We Were the Champions (6)

On this day in 1975 we played our last LL1 match of the year, against Lewisham. A disappointing defeat, not helped by the unwelcome appearance of DE Fault on board 7, meant that we didn’t have a very merry Christmas. You’d be correct in guessing from the series title that we would, however, have a Happy New Year.

19 December 1975 University of London Union
Richmond & Twickenham 1 Lewisham 1
1 AP Law 225 ½:½ ML Fuller 216
2 DSC Goodman 200 ½:½ KJ Wicker 206
3 GH James 211 0:1 PV Byway 203
4 MJ Franklin 192 0:1 JG Nicholson 203
5 KI Norman 191 ½:½ LM Pickett 178
6 MJ Lightfoot 183 0:1 S Macdonald-Ross 179
7 Default 0:1 NR Oliver 187
8 DM Andrew 182 ½:½ MR Major 178
9 P Gillham 184 1:0 MJ Pitt 170
10 CD Carr 178 1:0 MM Robertson 166
11 HO Herbst 171 ½:½ G Botley –
12 R James 174 ½:½ TP Baldwin 146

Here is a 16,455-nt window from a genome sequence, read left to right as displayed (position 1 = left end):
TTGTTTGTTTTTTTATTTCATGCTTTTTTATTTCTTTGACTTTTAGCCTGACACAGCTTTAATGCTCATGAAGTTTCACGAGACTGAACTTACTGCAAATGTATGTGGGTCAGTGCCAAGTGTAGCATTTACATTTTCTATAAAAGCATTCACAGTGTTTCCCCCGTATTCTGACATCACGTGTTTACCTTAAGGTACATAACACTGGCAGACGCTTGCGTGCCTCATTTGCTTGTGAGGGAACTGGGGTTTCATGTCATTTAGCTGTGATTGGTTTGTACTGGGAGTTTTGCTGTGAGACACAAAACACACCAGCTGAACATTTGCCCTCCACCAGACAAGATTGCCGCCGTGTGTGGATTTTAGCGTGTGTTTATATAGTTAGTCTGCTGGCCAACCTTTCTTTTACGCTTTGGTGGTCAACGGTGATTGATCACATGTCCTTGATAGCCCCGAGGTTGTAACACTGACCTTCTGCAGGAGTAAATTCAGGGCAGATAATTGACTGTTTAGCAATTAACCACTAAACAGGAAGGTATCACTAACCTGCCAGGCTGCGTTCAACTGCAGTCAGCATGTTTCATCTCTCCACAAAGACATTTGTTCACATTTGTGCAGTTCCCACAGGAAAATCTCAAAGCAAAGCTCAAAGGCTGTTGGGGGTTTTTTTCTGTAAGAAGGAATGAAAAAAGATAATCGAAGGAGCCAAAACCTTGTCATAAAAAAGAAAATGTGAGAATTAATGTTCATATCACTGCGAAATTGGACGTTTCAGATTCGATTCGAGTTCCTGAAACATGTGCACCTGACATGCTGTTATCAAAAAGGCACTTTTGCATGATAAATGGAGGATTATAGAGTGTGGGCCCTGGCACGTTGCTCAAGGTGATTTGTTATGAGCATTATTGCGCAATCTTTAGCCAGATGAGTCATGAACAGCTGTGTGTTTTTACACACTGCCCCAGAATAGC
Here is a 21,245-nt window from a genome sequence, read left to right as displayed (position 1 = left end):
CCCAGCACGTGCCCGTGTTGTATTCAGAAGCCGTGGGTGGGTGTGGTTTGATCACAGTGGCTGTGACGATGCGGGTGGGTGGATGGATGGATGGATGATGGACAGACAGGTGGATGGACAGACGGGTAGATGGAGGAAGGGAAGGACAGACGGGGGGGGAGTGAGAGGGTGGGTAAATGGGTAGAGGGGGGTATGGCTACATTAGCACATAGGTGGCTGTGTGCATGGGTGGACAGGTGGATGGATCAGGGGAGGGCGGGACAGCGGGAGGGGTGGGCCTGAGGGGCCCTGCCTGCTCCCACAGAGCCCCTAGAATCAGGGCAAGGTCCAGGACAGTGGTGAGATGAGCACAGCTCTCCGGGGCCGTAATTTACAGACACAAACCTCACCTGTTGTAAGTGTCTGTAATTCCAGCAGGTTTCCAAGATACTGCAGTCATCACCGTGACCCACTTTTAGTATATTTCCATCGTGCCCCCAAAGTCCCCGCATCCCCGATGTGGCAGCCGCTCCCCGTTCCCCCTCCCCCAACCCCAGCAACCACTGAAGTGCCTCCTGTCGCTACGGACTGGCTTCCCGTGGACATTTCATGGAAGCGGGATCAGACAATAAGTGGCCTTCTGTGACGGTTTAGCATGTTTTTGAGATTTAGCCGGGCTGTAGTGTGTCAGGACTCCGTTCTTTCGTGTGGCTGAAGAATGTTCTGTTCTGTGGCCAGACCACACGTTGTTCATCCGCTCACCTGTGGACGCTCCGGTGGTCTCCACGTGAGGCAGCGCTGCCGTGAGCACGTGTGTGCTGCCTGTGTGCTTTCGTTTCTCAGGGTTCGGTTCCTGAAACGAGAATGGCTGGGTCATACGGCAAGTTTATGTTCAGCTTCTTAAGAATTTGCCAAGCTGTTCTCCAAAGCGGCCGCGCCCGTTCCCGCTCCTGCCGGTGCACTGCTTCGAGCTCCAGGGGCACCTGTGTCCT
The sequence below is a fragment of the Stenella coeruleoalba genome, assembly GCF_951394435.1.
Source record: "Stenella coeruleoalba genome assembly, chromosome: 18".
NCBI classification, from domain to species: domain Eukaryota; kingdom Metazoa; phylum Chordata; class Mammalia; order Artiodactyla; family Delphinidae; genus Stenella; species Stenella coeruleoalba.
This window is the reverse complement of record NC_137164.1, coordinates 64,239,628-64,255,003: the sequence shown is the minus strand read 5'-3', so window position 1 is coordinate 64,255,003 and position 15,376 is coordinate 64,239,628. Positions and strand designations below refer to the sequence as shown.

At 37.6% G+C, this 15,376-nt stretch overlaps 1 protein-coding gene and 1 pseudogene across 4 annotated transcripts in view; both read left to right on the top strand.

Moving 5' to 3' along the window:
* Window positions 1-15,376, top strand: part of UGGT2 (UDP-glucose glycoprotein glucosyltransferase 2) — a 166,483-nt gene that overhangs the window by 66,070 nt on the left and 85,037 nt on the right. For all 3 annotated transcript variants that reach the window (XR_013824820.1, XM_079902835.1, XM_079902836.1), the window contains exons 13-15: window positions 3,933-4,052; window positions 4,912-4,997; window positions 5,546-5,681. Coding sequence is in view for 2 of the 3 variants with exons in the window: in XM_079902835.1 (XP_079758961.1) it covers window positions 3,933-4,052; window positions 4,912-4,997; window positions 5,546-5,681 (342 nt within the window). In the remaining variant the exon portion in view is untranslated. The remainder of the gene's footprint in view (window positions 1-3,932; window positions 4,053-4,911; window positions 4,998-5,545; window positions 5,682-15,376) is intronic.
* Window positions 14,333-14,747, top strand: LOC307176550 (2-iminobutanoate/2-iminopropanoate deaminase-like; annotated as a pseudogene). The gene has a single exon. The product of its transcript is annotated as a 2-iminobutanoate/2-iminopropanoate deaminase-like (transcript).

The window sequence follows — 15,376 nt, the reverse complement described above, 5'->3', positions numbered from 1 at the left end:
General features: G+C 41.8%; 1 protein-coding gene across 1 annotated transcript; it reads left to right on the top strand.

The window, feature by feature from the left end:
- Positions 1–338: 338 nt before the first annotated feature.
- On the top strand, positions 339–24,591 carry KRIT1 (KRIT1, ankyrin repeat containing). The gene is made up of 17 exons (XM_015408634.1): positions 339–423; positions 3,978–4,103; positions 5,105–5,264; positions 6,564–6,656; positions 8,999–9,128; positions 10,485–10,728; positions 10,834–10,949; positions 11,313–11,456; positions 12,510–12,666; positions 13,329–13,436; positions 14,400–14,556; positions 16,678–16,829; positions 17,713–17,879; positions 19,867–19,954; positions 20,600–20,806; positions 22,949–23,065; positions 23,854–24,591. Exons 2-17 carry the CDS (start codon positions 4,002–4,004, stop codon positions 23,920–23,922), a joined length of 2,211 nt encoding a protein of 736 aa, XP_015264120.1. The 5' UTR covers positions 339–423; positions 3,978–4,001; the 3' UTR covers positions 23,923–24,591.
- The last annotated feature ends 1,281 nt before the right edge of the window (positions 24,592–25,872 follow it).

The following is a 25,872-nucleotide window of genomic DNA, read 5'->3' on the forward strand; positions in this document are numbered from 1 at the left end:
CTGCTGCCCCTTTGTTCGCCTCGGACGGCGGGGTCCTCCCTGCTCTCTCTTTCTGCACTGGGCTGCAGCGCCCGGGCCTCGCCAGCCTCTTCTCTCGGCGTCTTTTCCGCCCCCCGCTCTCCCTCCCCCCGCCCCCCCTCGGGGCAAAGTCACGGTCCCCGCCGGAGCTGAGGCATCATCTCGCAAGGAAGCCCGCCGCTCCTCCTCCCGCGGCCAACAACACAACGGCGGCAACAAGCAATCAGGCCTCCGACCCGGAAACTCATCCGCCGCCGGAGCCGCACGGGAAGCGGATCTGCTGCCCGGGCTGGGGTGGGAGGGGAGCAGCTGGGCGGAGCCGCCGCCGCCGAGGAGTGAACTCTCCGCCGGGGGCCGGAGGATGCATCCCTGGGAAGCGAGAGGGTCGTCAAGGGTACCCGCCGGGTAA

Lewisham’s board 10, Mark Robertson, still plays for the same club in the London League: in the past 43 years his grade has improved by 21 points, to 187.

These days, league chess shuts down for three weeks or so over Christmas. Back in 1975 there was no such respite. We played Thames Valley League matches on the 22nd and 23rd December (our A team travelled to Maidenhead, where I lost to Nigel Dennis), there were two matches on 29th December, including another A team match, this time against Chertsey, and our C team had little time to recover from their New Year celebrations before visiting Acton on 2 January (a Friday) where our opponents had a certain Nevil Chan on top board.

Ealing Juniors v Richmond A 17-12-18

Our last match of 2018 was another vital match for the A team, facing a team comprising some of London’s top young players.